2013 DOT Year in Review: NHTSA sets the stage for safer road future
Today, technology moves at the speed of light. That’s why at NHTSA, we act affirmatively to advance technologies that will save lives and create a regulatory environment that encourages innovation and big thinking about vehicle technology.
This year, we worked to advance the adoption of technologies that will deliver enormous lifesaving potential while also ensuring that new vehicle features don’t undermine safety.
For example, in November, we released our “Significant and Seamless” Initiative, which seeks to put three lifesaving vehicle technologies on the road as soon as possible. They are:
- Seatbelt interlocks that would prevent a vehicle from being driven if the driver and passengers are not properly buckled;
- The Driver Alcohol Detection System for Safety (DADSS), which would prevent a vehicle from being driven by a drunk driver; and,
- Forward Collision Avoidance and Mitigation (FCAM), which is a sensor-based, vehicle technology that could detect a forward crash with another vehicle or pedestrian before it occurs by alerting the driver to take corrective action to avoid the crash.
To understand the potential of these technologies, you only need to know three numbers:
- 11,189—the number of people killed last year while riding without a seat belt;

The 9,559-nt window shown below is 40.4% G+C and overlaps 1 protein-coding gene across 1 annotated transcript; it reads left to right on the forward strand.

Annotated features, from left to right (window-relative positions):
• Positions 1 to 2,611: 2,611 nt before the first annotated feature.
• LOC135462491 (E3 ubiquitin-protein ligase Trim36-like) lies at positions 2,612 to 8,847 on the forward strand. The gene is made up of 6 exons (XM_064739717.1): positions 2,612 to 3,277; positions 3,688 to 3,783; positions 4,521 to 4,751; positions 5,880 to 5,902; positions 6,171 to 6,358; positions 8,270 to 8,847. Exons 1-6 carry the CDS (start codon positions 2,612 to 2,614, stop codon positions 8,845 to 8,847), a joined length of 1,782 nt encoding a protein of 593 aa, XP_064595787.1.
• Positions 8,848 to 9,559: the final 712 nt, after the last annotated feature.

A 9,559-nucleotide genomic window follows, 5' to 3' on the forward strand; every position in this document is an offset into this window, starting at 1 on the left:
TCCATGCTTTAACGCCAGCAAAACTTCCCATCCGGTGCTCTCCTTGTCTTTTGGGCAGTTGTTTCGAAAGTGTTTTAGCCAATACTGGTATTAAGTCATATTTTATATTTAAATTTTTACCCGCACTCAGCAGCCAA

- 10,322—the number of people killed in alcohol related crashes; and
- 90—the percentage of all crashes that involve human error.
Imagine how much safer our highways would be if everyone always wore their seat belt, was never drunk behind the wheel, and never drove distracted. Then you can begin to understand the positive, game-changing safety impact of Significant and Seamless.
In March, we put technology --and safety information-- in your hands with our free SaferCar app. The app allows users to search our 5-Star Safety Ratings for vehicles by make and model, locate car seat installation help, file a vehicle safety complaint, find recall information, and subscribe to automatic notices about vehicle recalls. Whether you're in the market for a new car or child safety seat, or just trying to stay current on recalls, we think that's a pretty powerful set of tools to have at your fingertips.
As we’re quickly learning, technology can offer solutions and problems for road safety. As our cars become increasingly packed with levels of technology for safety and convenience, we need to make sure that we’re not introducing new distractions for drivers.
That’s why in April we released our distraction guidelines, encouraging manufacturers to limit the distraction risk related to the communications, entertainment, and navigation devices built into vehicles. If a new “feature” undermines vehicle safety, then it’s no feature at all. We need to make sure that the tech we love and need in our cars isn’t undermining our ability to drive safely and distraction-free.
This is the time of year when everyone looks ahead toward the year to come, but at NHTSA, we always look to the future; that’s where we’ll find the technologies that will save lives and protect Americans on our roadways. We did it in 2013; we’ll continue doing it in years to come.
David Strickland is the Administrator of the National Highway Traffic Safety Administration.